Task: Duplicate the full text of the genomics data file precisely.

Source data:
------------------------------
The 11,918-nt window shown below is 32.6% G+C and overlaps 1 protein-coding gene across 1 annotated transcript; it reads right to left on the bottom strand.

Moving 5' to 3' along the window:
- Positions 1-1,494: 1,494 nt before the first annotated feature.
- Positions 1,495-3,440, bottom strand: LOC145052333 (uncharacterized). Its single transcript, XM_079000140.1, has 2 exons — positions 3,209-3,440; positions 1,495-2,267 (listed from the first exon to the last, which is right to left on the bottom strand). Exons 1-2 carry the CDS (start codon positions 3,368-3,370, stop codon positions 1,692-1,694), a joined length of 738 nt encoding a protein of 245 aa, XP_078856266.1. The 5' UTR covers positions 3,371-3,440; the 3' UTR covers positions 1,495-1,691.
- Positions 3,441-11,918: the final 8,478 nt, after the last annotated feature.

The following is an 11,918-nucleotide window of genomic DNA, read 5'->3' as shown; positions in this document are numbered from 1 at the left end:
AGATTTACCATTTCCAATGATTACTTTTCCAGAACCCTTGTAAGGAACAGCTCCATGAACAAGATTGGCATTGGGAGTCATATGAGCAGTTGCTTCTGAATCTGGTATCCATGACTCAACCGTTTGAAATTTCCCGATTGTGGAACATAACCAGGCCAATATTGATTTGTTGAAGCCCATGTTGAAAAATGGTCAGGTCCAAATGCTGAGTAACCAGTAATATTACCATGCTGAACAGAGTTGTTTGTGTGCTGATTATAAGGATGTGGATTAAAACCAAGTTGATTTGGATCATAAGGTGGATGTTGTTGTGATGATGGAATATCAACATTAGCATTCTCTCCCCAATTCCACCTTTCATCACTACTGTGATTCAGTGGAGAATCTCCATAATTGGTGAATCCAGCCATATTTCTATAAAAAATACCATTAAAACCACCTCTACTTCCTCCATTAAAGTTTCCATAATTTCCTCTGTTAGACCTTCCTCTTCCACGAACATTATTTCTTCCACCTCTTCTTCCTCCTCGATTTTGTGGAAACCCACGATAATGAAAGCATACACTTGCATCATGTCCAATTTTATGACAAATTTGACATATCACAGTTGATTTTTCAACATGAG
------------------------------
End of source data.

The 11,918-nt window shown below is 32.6% G+C and overlaps 1 protein-coding gene across 1 annotated transcript; it reads right to left on the bottom strand.

Moving 5' to 3' along the window:
- Positions 1-1,494: 1,494 nt before the first annotated feature.
- Positions 1,495-3,440, bottom strand: LOC145052333 (uncharacterized). Its single transcript, XM_079000140.1, has 2 exons — positions 3,209-3,440; positions 1,495-2,267 (listed from the first exon to the last, which is right to left on the bottom strand). Exons 1-2 carry the CDS (start codon positions 3,368-3,370, stop codon positions 1,692-1,694), a joined length of 738 nt encoding a protein of 245 aa, XP_078856266.1. The 5' UTR covers positions 3,371-3,440; the 3' UTR covers positions 1,495-1,691.
- Positions 3,441-11,918: the final 8,478 nt, after the last annotated feature.

The following is an 11,918-nucleotide window of genomic DNA, read 5'->3' as shown; positions in this document are numbered from 1 at the left end:
AGATTTACCATTTCCAATGATTACTTTTCCAGAACCCTTGTAAGGAACAGCTCCATGAACAAGATTGGCATTGGGAGTCATATGAGCAGTTGCTTCTGAATCTGGTATCCATGACTCAACCGTTTGAAATTTCCCGATTGTGGAACATAACCAGGCCAATATTGATTTGTTGAAGCCCATGTTGAAAAATGGTCAGGTCCAAATGCTGAGTAACCAGTAATATTACCATGCTGAACAGAGTTGTTTGTGTGCTGATTATAAGGATGTGGATTAAAACCAAGTTGATTTGGATCATAAGGTGGATGTTGTTGTGATGATGGAATATCAACATTAGCATTCTCTCCCCAATTCCACCTTTCATCACTACTGTGATTCAGTGGAGAATCTCCATAATTGGTGAATCCAGCCATATTTCTATAAAAAATACCATTAAAACCACCTCTACTTCCTCCATTAAAGTTTCCATAATTTCCTCTGTTAGACCTTCCTCTTCCACGAACATTATTTCTTCCACCTCTTCTTCCTCCTCGATTTTGTGGAAACCCACGATAATGAAAGCATACACTTGCATCATGTCCAATTTTATGACAAATTTGACATATCACAGTTGATTTTTCAACATGAG